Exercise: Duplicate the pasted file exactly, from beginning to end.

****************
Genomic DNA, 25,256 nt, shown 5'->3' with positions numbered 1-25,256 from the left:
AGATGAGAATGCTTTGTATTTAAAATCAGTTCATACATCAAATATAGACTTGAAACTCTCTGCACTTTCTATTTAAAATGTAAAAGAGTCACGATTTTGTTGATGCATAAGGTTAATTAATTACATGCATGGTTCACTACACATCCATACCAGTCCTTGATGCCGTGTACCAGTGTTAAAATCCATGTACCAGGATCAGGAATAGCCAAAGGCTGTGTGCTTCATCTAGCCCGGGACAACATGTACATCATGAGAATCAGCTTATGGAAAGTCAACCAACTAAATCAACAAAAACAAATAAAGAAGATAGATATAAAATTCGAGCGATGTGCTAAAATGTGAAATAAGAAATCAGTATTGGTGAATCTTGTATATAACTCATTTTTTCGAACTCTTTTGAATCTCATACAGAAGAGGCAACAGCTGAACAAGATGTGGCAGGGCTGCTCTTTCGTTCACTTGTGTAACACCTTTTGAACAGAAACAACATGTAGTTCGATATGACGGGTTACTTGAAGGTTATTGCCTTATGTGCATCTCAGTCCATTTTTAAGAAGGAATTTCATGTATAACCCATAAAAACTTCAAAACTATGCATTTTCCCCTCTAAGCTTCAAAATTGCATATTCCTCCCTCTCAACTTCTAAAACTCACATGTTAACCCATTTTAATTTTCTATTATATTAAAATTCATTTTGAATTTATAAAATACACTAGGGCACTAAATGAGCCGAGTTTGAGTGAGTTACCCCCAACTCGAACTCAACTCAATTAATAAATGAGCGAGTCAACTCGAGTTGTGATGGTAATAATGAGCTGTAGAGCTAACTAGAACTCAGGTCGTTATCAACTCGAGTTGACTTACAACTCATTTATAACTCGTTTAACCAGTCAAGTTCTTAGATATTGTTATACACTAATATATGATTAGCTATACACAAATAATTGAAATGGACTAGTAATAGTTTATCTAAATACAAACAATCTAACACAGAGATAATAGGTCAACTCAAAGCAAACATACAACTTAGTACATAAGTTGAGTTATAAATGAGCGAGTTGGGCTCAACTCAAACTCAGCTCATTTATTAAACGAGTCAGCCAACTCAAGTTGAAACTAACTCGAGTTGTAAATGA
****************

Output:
Genomic DNA, 25,256 nt, shown 5'->3' with positions numbered 1-25,256 from the left:
AGATGAGAATGCTTTGTATTTAAAATCAGTTCATACATCAAATATAGACTTGAAACTCTCTGCACTTTCTATTTAAAATGTAAAAGAGTCACGATTTTGTTGATGCATAAGGTTAATTAATTACATGCATGGTTCACTACACATCCATACCAGTCCTTGATGCCGTGTACCAGTGTTAAAATCCATGTACCAGGATCAGGAATAGCCAAAGGCTGTGTGCTTCATCTAGCCCGGGACAACATGTACATCATGAGAATCAGCTTATGGAAAGTCAACCAACTAAATCAACAAAAACAAATAAAGAAGATAGATATAAAATTCGAGCGATGTGCTAAAATGTGAAATAAGAAATCAGTATTGGTGAATCTTGTATATAACTCATTTTTTCGAACTCTTTTGAATCTCATACAGAAGAGGCAACAGCTGAACAAGATGTGGCAGGGCTGCTCTTTCGTTCACTTGTGTAACACCTTTTGAACAGAAACAACATGTAGTTCGATATGACGGGTTACTTGAAGGTTATTGCCTTATGTGCATCTCAGTCCATTTTTAAGAAGGAATTTCATGTATAACCCATAAAAACTTCAAAACTATGCATTTTCCCCTCTAAGCTTCAAAATTGCATATTCCTCCCTCTCAACTTCTAAAACTCACATGTTAACCCATTTTAATTTTCTATTATATTAAAATTCATTTTGAATTTATAAAATACACTAGGGCACTAAATGAGCCGAGTTTGAGTGAGTTACCCCCAACTCGAACTCAACTCAATTAATAAATGAGCGAGTCAACTCGAGTTGTGATGGTAATAATGAGCTGTAGAGCTAACTAGAACTCAGGTCGTTATCAACTCGAGTTGACTTACAACTCATTTATAACTCGTTTAACCAGTCAAGTTCTTAGATATTGTTATACACTAATATATGATTAGCTATACACAAATAATTGAAATGGACTAGTAATAGTTTATCTAAATACAAACAATCTAACACAGAGATAATAGGTCAACTCAAAGCAAACATACAACTTAGTACATAAGTTGAGTTATAAATGAGCGAGTTGGGCTCAACTCAAACTCAGCTCATTTATTAAACGAGTCAGCCAACTCAAGTTGAAACTAACTCGAGTTGTAAATGA